Oxford Advanced Learner’s Dictionary defines justice as the quality of being fair and reasonable. In another explanation, it is the quality of being just; righteousness, equitableness, or moral rightness. The free encyclopedia, Wikipedia, describes justice, in its broadest context, to include both the attainment of that which is just and the philosophical discussion of that which is just. The concept of justice is based on numerous fields, and many differing viewpoints and perspectives including the concepts of moral correctness based on law, equity, ethics, rationality, religion and fairness. Often, the general discussion of justice is divided into the realm of societal justice as found in philosophy, theology and religion, and procedural justice as found in the study and application of the law.

The opposite of justice is injustice which is caused by ignorance, fear, want and meanness. Ignorance and defective thinking can be the cause of injustice/oppression because a man may do things that result in oppression and persecution. Sometimes, it is fear that causes oppression because a man in power is often scared of another strong power which is its enemy and knowing that if it does attack the other power, the same would attack it. Therefore, in order to forestall this possible danger it commits oppression by making an attack on the other, sometimes presumed power. Similarly a despotic ruler in order to be in a formidable position persecutes the people who want freedom from his oppression.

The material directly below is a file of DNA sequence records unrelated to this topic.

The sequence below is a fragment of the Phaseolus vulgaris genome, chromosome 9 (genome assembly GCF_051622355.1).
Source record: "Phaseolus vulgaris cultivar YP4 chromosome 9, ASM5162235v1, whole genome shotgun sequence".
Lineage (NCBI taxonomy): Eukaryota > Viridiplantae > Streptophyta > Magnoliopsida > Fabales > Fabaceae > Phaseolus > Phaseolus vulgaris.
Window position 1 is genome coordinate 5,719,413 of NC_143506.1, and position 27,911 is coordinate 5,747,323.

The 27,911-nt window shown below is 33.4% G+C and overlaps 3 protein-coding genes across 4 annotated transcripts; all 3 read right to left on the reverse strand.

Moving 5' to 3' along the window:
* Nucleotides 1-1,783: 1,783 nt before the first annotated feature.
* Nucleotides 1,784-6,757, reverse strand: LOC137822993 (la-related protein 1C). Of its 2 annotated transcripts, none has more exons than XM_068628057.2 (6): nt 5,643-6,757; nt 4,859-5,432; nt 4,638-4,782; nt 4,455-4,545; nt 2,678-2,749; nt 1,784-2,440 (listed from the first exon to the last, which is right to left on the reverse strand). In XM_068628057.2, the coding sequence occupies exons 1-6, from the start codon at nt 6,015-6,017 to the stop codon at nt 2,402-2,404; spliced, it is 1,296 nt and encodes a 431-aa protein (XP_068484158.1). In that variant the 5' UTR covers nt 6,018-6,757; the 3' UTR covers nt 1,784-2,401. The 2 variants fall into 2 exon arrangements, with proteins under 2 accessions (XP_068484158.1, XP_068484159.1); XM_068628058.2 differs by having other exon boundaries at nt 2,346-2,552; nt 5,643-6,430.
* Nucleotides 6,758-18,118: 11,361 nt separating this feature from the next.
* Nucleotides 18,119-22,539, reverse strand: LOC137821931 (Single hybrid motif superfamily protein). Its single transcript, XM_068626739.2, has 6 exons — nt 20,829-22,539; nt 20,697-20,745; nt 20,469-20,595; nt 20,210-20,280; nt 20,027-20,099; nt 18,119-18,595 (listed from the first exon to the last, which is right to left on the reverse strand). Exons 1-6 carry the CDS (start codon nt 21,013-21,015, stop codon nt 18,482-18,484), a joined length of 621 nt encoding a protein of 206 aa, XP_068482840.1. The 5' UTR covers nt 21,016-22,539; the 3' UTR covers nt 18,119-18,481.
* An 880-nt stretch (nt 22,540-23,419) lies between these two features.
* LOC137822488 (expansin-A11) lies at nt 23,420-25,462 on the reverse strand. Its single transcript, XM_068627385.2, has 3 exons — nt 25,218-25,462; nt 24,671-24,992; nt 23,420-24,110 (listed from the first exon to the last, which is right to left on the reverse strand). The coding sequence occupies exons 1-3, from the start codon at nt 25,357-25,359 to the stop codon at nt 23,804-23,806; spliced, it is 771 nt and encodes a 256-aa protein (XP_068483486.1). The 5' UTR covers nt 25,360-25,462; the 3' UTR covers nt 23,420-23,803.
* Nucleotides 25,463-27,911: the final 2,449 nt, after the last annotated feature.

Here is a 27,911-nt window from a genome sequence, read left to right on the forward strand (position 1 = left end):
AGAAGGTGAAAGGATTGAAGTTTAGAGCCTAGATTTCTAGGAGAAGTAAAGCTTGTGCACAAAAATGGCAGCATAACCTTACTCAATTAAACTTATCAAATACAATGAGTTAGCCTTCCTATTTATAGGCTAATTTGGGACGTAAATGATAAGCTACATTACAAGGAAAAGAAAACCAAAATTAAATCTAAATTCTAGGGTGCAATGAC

A sense of deprivation can also lead to injustice because, from the psychological point of view, one is obliged to an act of oppression for fulfilling his wants. And the inner meanness of some people leads them to oppress others or when they see the deprived and oppressed people, they derive pleasure in seeing them so.

Revolutions and even civil disturbances have erupted due to perceived injustice from the leadership of any kind: family leadership, business leadership, political leadership, religious leadership, socio-economic leadership, name them. Injustice has caused Nigeria great pains and losses. The incoming government of Muhammadu Buhari must therefore, guard against this deadly social disease called injustice. As a man of faith, he should be abreast with the revelation of in the Holy Qur’an. It is clear in Suratu Ala Imran, i. e Chapter 3 verse 108: Allah does not wish injustice for any of His creatures. And in Suratun-Nahl, 16:90: the divine call to do justice was set forth: Allah commands people to maintain justice, kindness, and proper relations with their relatives…